Synthesis of Best-Seller Drugs - 1st Edition - ISBN: 9780124114920, 9780124115248

Synthesis of Best-Seller Drugs

1st Edition

Authors: Ruben Vardanyan Victor Hruby
eBook ISBN: 9780124115248
Paperback ISBN: 9780124114920
Imprint: Academic Press
Published Date: 8th January 2016
Page Count: 868
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Description

Synthesis of Best-Seller Drugs is a key reference guide for all those involved with the design, development, and use of the best-selling drugs. Designed for ease of use, this book provides detailed information on the most popular drugs, using a practical layout arranged according to drug type.

Each chapter reviews the main drugs in each of nearly 40 key therapeutic areas, also examining their classification, novel structural features, models of action, and synthesis. Of high interest to all those who work in the captivating areas of biologically active compounds and medicinal drug synthesis, in particular medicinal chemists, biochemists, and pharmacologists, the book aims to support current research efforts, while also encouraging future developments in this important field.

Key Features

  • Describes methods of synthesis, bioactivity and related drugs in key therapeutic areas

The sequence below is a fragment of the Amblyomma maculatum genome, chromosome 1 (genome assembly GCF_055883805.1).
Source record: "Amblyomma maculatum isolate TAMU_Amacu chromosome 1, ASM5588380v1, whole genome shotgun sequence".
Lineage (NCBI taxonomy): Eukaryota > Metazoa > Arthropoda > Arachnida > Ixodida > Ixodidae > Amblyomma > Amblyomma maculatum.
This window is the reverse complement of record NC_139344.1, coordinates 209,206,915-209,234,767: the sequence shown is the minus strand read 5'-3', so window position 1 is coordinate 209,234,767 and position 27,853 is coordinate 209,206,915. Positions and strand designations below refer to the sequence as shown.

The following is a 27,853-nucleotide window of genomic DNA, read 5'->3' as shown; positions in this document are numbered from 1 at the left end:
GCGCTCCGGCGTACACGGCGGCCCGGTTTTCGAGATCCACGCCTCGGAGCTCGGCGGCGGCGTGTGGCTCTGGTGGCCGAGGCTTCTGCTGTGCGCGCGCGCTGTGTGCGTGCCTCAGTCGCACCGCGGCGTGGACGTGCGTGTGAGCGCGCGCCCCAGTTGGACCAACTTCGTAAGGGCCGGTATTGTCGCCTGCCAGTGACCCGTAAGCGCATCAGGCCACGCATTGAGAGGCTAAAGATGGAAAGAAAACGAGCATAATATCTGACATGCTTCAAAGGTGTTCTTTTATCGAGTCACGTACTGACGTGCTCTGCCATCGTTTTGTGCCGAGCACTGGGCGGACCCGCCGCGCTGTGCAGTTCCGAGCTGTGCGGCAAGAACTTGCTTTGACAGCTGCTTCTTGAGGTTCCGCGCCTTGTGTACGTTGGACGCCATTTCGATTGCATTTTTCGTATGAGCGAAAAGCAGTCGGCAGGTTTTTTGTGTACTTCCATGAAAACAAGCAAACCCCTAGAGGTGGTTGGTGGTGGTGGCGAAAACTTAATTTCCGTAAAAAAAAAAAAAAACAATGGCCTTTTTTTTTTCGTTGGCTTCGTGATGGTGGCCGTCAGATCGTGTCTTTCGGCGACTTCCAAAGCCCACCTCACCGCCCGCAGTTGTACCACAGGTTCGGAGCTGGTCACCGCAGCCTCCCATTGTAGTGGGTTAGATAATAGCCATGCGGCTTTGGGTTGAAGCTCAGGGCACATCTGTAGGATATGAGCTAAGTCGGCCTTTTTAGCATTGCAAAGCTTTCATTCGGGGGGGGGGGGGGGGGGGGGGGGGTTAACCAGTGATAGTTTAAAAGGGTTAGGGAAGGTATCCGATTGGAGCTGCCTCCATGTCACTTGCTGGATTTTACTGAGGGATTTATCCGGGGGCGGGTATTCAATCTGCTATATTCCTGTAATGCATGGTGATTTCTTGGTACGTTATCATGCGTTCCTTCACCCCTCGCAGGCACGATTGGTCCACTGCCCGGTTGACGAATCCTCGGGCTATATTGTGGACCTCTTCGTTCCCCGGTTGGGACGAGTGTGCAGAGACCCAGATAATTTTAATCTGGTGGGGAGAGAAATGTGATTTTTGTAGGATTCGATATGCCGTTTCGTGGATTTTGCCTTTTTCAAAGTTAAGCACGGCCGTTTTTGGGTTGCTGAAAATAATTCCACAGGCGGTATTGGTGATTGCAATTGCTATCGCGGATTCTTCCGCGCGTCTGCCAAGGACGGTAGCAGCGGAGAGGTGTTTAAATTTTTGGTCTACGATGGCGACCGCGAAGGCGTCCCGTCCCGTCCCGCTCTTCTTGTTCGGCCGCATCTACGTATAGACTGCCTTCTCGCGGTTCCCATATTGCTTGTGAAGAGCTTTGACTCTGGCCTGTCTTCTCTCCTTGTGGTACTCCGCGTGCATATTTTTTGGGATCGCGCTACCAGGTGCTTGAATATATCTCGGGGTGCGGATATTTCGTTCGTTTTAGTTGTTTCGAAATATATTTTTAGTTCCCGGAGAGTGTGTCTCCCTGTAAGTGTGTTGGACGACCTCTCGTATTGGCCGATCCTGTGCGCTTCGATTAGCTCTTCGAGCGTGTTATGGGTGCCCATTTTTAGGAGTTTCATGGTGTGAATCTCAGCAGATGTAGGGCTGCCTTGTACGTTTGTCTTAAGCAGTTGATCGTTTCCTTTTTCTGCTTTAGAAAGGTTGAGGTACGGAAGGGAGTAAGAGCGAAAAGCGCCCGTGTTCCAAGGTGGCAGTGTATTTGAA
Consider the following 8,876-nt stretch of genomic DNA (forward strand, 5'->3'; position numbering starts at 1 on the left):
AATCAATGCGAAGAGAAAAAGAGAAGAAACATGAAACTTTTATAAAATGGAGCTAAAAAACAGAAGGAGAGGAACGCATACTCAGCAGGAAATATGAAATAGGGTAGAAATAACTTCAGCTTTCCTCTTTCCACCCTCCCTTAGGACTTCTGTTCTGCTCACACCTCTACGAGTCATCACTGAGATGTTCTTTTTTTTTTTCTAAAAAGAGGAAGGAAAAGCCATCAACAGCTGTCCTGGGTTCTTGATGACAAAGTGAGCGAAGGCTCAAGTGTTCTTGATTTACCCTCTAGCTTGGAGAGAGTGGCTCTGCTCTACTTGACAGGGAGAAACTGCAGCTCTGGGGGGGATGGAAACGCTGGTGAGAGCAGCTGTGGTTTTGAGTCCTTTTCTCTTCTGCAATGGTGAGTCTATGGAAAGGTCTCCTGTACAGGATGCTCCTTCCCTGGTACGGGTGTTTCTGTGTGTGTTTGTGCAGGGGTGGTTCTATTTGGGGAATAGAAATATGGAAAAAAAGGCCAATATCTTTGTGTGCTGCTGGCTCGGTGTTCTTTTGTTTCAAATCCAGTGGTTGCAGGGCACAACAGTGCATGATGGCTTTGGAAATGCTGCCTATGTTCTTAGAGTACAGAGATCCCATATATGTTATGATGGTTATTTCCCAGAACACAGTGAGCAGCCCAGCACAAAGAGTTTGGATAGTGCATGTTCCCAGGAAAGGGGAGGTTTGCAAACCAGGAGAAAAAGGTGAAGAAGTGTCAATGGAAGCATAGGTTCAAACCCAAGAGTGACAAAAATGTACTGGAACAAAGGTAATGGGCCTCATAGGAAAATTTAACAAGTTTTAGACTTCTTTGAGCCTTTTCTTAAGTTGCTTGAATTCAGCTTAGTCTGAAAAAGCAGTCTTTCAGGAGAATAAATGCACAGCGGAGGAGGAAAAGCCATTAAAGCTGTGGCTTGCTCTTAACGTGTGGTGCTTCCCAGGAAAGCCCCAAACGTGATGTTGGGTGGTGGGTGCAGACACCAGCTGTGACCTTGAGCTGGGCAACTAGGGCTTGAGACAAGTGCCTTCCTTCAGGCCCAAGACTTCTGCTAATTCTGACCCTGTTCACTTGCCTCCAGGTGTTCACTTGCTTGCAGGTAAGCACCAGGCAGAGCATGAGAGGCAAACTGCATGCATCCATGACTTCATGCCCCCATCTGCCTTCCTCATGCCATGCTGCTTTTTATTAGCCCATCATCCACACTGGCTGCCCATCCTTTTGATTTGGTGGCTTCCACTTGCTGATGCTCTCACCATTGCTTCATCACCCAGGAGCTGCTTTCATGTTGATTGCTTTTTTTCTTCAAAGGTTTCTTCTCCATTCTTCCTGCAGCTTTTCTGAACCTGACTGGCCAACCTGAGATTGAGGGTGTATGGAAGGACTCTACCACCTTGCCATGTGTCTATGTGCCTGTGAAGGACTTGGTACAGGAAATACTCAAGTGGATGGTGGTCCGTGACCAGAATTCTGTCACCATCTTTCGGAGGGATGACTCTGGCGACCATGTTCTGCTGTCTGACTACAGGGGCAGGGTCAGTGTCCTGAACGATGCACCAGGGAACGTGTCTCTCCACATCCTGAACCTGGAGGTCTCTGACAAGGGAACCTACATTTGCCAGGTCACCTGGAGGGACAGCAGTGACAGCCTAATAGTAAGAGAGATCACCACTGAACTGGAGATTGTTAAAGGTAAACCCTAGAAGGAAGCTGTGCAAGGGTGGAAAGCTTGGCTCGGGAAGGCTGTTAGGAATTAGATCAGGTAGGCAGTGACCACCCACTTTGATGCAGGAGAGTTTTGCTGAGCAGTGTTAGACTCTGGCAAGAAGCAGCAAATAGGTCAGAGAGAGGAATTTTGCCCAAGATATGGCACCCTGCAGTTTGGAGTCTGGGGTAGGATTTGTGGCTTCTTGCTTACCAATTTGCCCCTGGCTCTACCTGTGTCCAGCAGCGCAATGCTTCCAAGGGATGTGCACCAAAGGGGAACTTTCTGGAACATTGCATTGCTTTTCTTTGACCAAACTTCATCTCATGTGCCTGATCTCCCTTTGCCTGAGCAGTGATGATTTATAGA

• Reviews the main drugs in each of nearly 40 key therapeutic areas, also examining their classification, novel structural features, models of action, and more
  • Presents a practical layout designed for use as a quick reference tool by those working in drug design, development and implementation

Readership

All those researching the design, development and application of drugs, including medicinal, organic, process and bio chemists, pharmacologists, medical researchers, pharmacists, doctors and students

Table of Contents

  • Dedication
  • Preface
  • Chapter 1. General Anesthetics
    • 1.1. Noninhalation Components for General Anesthesia
    • 1.2. Inhalation Anesthetics
  • Chapter 2. Local Anesthetics
    • 2.1. Aminoester Anesthetics
    • 2.2. Aminoamide Anesthetics